(Bloomberg) The longest and deepest U.S. recession since the Great Depression ended in June 2009, lasting 18 months, the National Bureau of Economic Research said.

"The committee decided that any future downturn of the economy would be a new recession and not a continuation of the recession that began in December 2007," the Cambridge, Massachusetts-based bureau's business cycle dating group said today in a statement. "The basis for this decision was the length and strength of the recovery to date." The committee is the accepted arbiter of when recessions start and end.

Marked by a collapse in housing and sub-prime mortgage lending that triggered a global meltdown in financial markets, the downturn trailed the 43-month Great Depression that lasted from 1929 to 1933, surpassing the 16-month contractions of 1973- 75 and 1981-82. More than 8 million workers lost their jobs as a result of the recession, a slump that may take years to fix.

"It's definitely the worst apart from the Depression, which was far, far worse," Robert Hall, a Stanford University economics professor who heads the NBER committee, said in an interview. "It's still too early to tote up the cost, given that we are still far from recovered from its effects.

The panel's decision lagged behind declarations of other economists partly because it depends on payrolls, which were among the last economic indicators to rebound.

Another Decline

The committee also was also concerned about the potential of a further decline. The panel "has to guard against the possibility, even if very small, that what seems to be the beginning of an expansion is actually just an interruption in a longer contraction," the group said in April.

Economic growth decelerated to an annualized 1.6 percent rate in the second quarter from 3.7 percent in the first and 5 percent in the last three months of 2009, according to the Commerce Department.

"The economy has begun to move forward, albeit at a slow, disappointing pace," said Bruce Kasman, chief economist at JPMorgan Chase & Co. in New York. "It's a recovery that feels fragile, and still raises questions about the risks to its sustainability." The odds of the economy falling back into another recession are about 25 percent, Kasman said.

Severity of Slump

The world's largest economy shrank 4.1 percent from the fourth quarter of 2007 to the second quarter of 2009, revised figures from the Commerce Department showed in July. Household spending dropped 1.2 percent in 2009, twice as much as previously projected and the biggest decline since 1942.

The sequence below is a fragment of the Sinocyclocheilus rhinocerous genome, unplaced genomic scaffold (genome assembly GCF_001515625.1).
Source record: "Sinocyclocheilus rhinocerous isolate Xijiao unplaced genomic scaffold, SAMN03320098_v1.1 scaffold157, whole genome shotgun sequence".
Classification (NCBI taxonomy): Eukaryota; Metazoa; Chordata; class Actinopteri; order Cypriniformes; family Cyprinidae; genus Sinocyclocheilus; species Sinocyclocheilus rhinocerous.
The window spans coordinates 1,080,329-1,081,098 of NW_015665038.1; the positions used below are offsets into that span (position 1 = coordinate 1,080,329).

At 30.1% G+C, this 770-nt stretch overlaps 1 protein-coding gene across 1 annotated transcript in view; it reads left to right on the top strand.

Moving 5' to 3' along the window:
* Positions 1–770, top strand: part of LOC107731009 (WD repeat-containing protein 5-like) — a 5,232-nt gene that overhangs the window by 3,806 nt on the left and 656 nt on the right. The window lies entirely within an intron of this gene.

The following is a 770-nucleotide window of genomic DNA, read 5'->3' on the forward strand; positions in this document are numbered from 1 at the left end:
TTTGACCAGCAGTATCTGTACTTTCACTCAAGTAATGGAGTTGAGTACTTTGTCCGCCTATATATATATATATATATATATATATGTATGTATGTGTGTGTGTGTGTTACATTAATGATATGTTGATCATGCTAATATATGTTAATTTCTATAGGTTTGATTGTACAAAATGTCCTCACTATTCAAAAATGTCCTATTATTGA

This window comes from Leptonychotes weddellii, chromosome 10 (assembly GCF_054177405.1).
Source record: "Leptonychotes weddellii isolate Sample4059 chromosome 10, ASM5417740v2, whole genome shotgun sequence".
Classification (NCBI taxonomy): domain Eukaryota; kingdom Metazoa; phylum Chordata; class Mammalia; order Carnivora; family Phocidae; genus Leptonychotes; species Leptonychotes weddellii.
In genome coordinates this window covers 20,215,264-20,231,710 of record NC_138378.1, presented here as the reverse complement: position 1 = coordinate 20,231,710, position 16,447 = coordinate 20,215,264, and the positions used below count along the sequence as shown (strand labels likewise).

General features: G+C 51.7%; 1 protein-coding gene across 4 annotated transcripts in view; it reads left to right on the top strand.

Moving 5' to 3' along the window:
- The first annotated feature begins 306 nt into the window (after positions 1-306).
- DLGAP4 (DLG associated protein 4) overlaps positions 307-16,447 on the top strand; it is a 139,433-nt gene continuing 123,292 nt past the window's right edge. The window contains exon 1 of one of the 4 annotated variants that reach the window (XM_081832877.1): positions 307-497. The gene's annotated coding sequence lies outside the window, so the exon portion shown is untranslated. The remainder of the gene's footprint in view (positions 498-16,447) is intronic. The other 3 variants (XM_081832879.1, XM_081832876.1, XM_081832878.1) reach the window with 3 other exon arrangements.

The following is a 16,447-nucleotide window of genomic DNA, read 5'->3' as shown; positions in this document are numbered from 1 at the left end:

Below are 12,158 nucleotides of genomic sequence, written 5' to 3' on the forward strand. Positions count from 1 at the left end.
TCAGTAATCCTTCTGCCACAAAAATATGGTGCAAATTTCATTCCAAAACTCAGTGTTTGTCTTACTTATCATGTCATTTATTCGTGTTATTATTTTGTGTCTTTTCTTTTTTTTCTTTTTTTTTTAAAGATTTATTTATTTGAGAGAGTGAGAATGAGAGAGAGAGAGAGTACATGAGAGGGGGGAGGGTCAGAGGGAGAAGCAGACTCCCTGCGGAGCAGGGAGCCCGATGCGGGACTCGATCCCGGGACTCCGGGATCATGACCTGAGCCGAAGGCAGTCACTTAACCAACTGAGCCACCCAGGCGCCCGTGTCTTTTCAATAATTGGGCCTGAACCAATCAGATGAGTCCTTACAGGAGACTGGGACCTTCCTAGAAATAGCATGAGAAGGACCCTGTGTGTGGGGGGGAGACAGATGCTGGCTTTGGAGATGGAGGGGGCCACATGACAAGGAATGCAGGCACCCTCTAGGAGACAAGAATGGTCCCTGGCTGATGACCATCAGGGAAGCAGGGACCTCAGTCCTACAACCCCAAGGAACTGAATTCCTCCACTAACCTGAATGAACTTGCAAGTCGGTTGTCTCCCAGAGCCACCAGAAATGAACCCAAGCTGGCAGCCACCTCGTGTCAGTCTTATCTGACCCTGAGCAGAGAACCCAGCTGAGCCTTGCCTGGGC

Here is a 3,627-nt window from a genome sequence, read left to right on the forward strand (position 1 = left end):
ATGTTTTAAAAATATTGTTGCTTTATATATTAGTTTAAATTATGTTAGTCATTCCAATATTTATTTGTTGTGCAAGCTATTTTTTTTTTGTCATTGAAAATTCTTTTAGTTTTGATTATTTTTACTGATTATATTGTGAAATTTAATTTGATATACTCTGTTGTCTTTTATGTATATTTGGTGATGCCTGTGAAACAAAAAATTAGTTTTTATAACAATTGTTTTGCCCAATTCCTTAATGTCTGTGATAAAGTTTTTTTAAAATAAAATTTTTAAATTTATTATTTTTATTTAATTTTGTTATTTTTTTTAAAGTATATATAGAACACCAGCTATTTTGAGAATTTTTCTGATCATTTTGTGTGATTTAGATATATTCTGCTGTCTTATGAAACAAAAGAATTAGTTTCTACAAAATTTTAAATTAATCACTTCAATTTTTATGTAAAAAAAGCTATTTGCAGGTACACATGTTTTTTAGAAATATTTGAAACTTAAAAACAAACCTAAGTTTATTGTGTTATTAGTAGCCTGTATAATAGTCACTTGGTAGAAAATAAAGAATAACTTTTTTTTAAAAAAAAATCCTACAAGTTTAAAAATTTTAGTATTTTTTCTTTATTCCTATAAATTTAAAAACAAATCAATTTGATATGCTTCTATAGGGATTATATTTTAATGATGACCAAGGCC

The National Association for Business Economics in October 2009 said the recession had ended, while Federal Reserve Chairman Ben S. Bernanke said in September 2009 the contraction "very likely" had ended.

Determining a date was complicated because economic growth resumed in the middle of 2009 while employment lagged behind, committee members said before the statement. The group typically takes six to 18 months after a recession is over to make a declaration.

"The recession was the worst since the 1930s," Harvard University professor Jeffrey Frankel, another member of the committee, said in an interview in February. "Job loss was unusually severe relative even to output."

Average Contraction

The previous contractions in the post-World War II era lasted 10 months on average.

The NBER business cycle committee was formed when Martin Feldstein, an economics professor at Harvard University, became president of the NBER in 1978. Feldstein remains a panel member, though he has retired as president, a position now held by James Poterba, an economics professor at the Massachusetts Institute of Technology. Hall has chaired the committee since its inception.

The committee doesn't just focus on gross domestic product to make its calls, shunning the informal definition of two quarters of declining output.

Instead, the panel identifies "a significant decline in activity" and uses a range of indicators to determine the dates, including gross domestic product, payrolls, incomes, sales and production, according to the NBER's Web site.